• If you live in the Asian long-horned beetle quarantine area (see map and further information) in Etobicoke, the City crews and private contractors will dispose of this debris in the prescribed manner.
    Do not take this wood out of the Federal quarantine area.

Holiday Waste Pickup

  • Residents are reminded that there is no collection on Christmas Day or New Year’s Day.
  • This week and next week, curbside collection on Wednesday, Thursday and Friday will move forward one day.
    • This means that Wednesday collection moves to Thursday, Thursday collection moves to Friday, and Friday collection moves to Saturday.
    • Changes are reflected in the residential collection calendar.
  • Due to downed trees and hydro wires, collection vehicles are not able to reach some areas.
    • There may also be delays.
    • Residents should leave out their materials until they are collected.
    • If required, additional collection crews will work on Monday (not a regularly scheduled collection day).

Food Waste

  • If you have organic material (food waste) that cannot fit in the Green Bin, please set it out in a clear plastic bag.
  • Food waste will be collected on your regularly scheduled collection day.

Preventing Frozen Pipes

  • If you don’t have heat for your home and the temperature drops to well below freezing, consider leaving a tap open enough for a trickle of water so there is some movement of water in pipes that might be vulnerable to freezing.
  • If you are leaving your home because of no heat, you can shut off the main service valve in your basement and open your lowest tap to drain the water out of your plumbing lines to prevent them from freezing.

Food Safety

Emergency Preparedness

Social Media Updates

  • For updates during an emergency event and other City of Toronto information, follow @TorontoComms on Twitter.
  • The City will be using #citystorm when providing updates on the storm.

Toronto Transit Commission (TTC) Contact Info

  • Information on fares, routes, schedules and service.
    • 416-393-4636 (INFO)

    • Recorded information available 24 hours daily.

    • Operator-assisted service is available from 8:00am to 6:00pm daily, except statutory holidays.

    • TTY Hearing Impaired Service, 416-481-2523, Daily, 8:00am-6:00pm; except statutory holidays.

  • Main Switchboard
    • 416-393-4000

    • Monday to Friday, 8:30am to 4:30pm

City of Toronto Contact Info

Phone within Toronto city limits: 311.

Phone outside city limits: 416-392-CITY (2489)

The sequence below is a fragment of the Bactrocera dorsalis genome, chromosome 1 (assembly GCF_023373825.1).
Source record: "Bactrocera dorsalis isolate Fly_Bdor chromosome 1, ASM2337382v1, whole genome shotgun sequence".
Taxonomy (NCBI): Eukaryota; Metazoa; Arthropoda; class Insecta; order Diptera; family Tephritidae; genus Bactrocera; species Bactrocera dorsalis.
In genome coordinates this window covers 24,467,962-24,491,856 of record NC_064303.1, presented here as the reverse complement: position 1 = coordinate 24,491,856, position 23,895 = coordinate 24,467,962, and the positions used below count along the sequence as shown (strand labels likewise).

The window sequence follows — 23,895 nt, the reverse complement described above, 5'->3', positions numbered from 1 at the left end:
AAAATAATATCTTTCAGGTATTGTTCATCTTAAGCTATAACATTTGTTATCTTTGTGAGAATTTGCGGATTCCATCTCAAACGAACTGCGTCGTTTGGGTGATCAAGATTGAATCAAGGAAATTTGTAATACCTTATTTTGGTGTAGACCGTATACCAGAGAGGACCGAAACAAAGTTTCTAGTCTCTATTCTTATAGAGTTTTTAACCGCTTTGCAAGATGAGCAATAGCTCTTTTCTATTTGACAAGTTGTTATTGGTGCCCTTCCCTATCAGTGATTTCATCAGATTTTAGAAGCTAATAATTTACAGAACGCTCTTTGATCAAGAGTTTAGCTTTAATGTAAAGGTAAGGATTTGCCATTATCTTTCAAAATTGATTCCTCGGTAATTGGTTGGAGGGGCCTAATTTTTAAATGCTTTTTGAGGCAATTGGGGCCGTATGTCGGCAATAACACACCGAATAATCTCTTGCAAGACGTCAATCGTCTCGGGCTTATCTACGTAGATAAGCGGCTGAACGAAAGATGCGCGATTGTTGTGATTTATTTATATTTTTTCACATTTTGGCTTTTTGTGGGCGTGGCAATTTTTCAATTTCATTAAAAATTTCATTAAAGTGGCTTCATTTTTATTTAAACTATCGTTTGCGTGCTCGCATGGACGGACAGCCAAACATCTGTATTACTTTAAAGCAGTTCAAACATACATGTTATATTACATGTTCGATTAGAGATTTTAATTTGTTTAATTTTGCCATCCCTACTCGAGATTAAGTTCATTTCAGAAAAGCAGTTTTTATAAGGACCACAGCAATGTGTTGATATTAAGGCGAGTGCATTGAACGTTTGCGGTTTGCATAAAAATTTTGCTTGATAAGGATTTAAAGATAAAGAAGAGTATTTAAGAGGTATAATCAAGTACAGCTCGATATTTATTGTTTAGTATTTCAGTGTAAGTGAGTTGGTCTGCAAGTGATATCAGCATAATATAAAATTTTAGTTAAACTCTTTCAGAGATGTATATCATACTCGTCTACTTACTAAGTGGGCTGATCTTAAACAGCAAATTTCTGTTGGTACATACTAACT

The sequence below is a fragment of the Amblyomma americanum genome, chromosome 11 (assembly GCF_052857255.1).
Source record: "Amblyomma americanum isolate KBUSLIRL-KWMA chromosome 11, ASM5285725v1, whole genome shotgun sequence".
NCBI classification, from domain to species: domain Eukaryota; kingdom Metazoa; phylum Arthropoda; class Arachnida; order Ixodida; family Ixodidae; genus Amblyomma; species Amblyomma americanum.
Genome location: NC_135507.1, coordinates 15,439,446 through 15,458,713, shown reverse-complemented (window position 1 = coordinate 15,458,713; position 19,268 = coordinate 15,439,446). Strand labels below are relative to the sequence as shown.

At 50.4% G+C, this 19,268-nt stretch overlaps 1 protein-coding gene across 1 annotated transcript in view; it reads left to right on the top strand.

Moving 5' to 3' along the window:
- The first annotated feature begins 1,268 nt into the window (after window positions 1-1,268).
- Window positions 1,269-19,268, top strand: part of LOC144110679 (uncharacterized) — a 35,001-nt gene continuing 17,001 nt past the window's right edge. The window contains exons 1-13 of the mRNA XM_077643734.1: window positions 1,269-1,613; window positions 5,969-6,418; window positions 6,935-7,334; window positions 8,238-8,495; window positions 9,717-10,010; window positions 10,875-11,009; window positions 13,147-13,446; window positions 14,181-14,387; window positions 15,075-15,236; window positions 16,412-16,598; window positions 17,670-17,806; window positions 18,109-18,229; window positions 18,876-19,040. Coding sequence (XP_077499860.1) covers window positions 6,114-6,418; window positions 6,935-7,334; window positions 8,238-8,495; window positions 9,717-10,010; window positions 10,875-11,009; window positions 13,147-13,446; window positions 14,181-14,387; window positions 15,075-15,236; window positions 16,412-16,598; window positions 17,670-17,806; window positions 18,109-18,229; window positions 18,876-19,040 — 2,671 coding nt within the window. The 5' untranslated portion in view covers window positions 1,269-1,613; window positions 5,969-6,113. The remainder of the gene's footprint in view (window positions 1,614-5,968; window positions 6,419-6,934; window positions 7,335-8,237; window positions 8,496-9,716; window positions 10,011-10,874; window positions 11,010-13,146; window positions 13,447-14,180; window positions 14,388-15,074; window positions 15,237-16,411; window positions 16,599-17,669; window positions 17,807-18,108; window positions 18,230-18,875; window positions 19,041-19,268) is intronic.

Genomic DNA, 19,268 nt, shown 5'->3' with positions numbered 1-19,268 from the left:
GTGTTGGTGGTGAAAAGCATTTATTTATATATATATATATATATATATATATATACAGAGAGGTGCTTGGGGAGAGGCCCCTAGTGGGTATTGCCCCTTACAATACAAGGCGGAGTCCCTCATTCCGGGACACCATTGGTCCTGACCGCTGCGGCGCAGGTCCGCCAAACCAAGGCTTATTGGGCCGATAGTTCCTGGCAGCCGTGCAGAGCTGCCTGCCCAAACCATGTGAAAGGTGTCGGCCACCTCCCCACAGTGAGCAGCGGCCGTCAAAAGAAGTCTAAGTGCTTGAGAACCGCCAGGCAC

(can be used within Toronto if you can’t reach 311).

TTY customers: 416-338-0TTY (0889)
Fax: 416-338-0685

If your matter is urgent, please call them. They are open 24/7.

Ontario, Canada


Latest Update on Ontario’s Response to the Ice Storm – Dec. 25

Office of the Premier

Ontario is continuing to work around the clock to respond to the ice storm that is still affecting parts of the province.

The Office of the Fire Marshal and Emergency Management is coordinating resources across government and working closely with our partners to help restore power and services to all affected communities and keep people safe.


At the start of the ice storm, over 600,000 customers were without power.

Progress has been made but significant work remains to be done to bring the remaining impacted customers back online. Updates on power outages caused by the storm can be found on most local utility websites or at

Hydro utilities in impacted areas are working to get the power back on as soon as possible. In addition, hydro crews from less affected areas of the province and utilities that have completed their restoration efforts are being brought in as they become available to help restore power as quickly as possible.

Customers still without power:
Hydro One: 24,000 customers (120,000 at peak)

  • Bolton: 2,415 customers
  • Brockville: 1,973 customers
  • Dundas: 4,901 customers
  • Guelph: 7,296 customers
  • Listowel: 818 customers
  • Orangeville: 4,404 customers
  • Peterborough: 1,470 customers

Toronto Hydro: 72,200 customers (300,000 at peak)

Other utilities:

  • Brampton (Hydro One Brampton): 1,400 customers
  • Halton Hills Hydro: 2,500 customers
  • York Region (Power Stream): 7,000 customers